Andrea Base Camp Makes a Stop in Manikia
Andrea Base Camp is an incredible project dreamed up by Nina Caprez and her partner, photographer Jérémy Bernard. Andrea is a 9-ton truck filled to the brim with climbing gear and flanked with a traveling climbing wall. It's built to handle any road and provide an escape with meaningful exchanges facilitated by climbing. In September, after spending 10 days in Romania with a community of young climbers from the neighborhood of Dallas, near Vulcan, Andrea hit the road for Greece. The destination? The village of Manikia, where Nina would meet up with the Petzl team for 3 weeks. The itinerary? Exploring new routes, getting to know the local community, holding introductory climbing lessons for the elementary school in Konistres, and leading workshops to promote the upcoming Petzl RocTrip. All this in a small village on the island of Evia. And thanks to the lovely location and friendly locals, it has the potential to become an exciting climbing destination. Nina looks back on this incredibly rich experience.
April 14 2022
Tell us about your first impressions of Manikia
I know the group of climbers from Grenoble that have been developing routes here over the last four years, and every time we cross paths I can see a twinkle in their eyes. They told me about a remote place with kind people and an abundance of crags that had not at all been affected by tourism. In short, it's the dream climbing destination that I've been searching for and I was a little worried that I would get my hopes up and then be disappointed. Fortunately, we were able to drive Andrea to Manikia about 10 days before everyone else arrived, and we found that it was exactly how they'd described. It's a small village on a hill with only two taverns, seemingly untouched by the outside world, and with strong roots. Not a single person here speaks English and no new face goes unnoticed! It's truly a little paradise, where everything is bolted and ready to go, with hundreds of incredible routes across more than 30 sectors just a stone's throw away. The perfect setting; half an hour from the sea, but with a bit of harsher, mountain climate — just how I like it.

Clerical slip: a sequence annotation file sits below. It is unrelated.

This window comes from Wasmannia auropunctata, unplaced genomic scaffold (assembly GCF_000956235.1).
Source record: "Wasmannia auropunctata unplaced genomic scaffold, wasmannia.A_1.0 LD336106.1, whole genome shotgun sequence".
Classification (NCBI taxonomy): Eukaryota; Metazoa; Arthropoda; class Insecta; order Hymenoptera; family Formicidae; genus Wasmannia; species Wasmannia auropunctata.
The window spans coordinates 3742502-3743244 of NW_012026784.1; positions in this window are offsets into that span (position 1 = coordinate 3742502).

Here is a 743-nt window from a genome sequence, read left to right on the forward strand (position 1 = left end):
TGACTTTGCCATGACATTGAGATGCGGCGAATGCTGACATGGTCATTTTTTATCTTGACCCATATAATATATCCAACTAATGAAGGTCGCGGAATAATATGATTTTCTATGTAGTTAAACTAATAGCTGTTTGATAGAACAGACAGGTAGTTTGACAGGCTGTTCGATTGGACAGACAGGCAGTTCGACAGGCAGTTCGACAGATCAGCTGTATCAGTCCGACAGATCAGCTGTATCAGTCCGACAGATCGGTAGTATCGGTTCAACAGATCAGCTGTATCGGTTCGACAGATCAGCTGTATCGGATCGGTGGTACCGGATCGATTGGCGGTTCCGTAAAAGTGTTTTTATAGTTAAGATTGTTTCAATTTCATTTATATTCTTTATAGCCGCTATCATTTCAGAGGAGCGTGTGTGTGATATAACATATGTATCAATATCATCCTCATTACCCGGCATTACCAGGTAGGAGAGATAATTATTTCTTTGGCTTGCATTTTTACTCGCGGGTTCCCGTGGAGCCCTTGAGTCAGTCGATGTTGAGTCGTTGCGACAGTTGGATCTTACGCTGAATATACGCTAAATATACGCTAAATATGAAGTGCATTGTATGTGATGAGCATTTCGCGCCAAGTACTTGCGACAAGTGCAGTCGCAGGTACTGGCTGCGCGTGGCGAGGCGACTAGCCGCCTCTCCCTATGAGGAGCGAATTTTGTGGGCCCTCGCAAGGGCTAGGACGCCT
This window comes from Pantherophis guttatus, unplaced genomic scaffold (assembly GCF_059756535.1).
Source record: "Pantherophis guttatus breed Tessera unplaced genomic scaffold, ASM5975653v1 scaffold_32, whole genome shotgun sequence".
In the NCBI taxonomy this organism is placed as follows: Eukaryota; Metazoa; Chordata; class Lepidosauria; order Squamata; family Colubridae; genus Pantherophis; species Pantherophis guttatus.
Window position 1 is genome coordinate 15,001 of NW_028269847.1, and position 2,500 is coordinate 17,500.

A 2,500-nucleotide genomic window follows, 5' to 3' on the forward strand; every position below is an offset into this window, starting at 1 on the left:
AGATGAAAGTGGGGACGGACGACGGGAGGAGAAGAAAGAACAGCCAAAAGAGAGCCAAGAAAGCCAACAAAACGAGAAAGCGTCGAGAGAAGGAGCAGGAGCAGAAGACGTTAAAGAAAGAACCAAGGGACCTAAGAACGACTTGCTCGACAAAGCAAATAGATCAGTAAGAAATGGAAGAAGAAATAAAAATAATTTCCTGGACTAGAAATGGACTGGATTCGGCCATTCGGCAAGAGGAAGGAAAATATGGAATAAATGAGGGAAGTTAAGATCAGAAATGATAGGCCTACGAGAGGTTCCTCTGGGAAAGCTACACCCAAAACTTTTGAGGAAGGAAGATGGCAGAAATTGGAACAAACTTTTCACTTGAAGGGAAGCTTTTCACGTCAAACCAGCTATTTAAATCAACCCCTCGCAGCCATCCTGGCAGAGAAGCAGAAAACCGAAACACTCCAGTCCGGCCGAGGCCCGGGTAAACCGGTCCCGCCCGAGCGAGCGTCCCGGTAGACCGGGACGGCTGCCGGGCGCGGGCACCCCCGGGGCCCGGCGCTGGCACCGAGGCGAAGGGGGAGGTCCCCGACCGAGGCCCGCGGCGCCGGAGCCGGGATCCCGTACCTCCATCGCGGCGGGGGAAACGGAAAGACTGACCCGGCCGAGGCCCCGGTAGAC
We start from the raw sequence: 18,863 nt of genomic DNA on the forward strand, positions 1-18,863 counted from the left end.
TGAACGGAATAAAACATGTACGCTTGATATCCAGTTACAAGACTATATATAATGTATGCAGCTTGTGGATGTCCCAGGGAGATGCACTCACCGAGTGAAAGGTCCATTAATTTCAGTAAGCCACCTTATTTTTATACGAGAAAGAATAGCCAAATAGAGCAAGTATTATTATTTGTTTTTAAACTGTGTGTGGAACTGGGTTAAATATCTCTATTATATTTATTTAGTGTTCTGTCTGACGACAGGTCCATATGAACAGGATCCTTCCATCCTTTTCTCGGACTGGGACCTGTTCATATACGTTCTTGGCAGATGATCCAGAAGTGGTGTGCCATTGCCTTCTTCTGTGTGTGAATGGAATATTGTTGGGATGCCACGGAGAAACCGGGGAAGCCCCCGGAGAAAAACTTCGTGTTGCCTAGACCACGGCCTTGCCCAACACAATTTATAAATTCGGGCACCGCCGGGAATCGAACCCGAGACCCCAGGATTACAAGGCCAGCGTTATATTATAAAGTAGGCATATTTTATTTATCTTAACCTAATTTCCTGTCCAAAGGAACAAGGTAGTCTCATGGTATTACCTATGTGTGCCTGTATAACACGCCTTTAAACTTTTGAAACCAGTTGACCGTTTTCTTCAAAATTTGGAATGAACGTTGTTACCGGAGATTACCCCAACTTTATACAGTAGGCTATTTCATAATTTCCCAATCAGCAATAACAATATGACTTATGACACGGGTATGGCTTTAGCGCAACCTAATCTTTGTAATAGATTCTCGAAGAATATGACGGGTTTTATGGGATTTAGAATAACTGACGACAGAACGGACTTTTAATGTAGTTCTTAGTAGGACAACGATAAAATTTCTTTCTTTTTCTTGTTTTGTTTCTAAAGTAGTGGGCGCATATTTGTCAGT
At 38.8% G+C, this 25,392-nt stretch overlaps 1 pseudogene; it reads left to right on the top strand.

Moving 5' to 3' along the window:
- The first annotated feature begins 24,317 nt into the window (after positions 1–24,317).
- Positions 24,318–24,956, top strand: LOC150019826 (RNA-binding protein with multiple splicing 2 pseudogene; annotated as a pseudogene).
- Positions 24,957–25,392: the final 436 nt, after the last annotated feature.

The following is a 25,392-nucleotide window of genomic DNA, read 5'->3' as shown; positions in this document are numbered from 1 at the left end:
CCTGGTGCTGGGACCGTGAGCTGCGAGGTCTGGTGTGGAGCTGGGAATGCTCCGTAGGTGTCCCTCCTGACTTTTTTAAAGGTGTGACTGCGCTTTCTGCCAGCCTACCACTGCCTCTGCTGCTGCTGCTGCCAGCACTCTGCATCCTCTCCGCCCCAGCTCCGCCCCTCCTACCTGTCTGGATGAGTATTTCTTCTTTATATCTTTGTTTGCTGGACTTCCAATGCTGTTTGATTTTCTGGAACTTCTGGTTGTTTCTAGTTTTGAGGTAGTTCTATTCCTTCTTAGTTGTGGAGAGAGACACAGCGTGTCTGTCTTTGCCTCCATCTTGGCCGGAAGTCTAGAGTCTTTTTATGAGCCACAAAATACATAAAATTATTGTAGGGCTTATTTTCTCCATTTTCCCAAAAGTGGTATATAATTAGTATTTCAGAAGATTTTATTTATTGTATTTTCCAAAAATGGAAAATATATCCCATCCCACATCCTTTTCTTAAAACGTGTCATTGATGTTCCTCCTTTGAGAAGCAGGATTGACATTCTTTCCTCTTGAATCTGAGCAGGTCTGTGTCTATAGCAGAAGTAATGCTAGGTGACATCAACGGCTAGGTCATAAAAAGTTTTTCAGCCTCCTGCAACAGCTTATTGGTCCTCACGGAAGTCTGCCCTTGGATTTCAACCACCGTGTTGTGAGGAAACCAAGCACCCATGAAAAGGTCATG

What did you think of the routes, the rock?
It's very pure, solid limestone, so it's fresh and new. It all really depends on the exposure though. At the north-facing crags, you have big rock features that are different from the stalactites we find in Kalymnos, for example. In the overhanging faces, you really feel like you're climbing in 3D, as if you were in an underground cave with really beautiful, sculpted formations. On the southern-facing cliffs, there is more slab climbing, vertical walls with long tufa columns, and ripples formed from water droplets. The routes are really featured, with lots of holds, and grades up to 8c+.
How was Andrea received in Manikia?
The locals really understand what's happening with the Petzl RocTrip; creating a common project and developing a form of ecotourism driven by climbing. Over the last few years, the route developers have gotten to know the people that live here and in turn, the locals have learned about climbing. We received an incredible welcome, despite that most people here have trouble believing that rock climbing is a real sport, that you can spend all your time climbing, even make a living from it! In the town, people get by on very little. Manikia is a village with a lot of older people living there, and they love young people! When I arrived with Jérémy, we parked the car right below the climbing and rode bikes to the crag every day. From the first night we arrived, we'd take walks through the town, sometimes looking for something to eat. People in the village prepared food for us, Greek omelets with fries and salad, and they always refused payment. They just wanted to enjoy our company!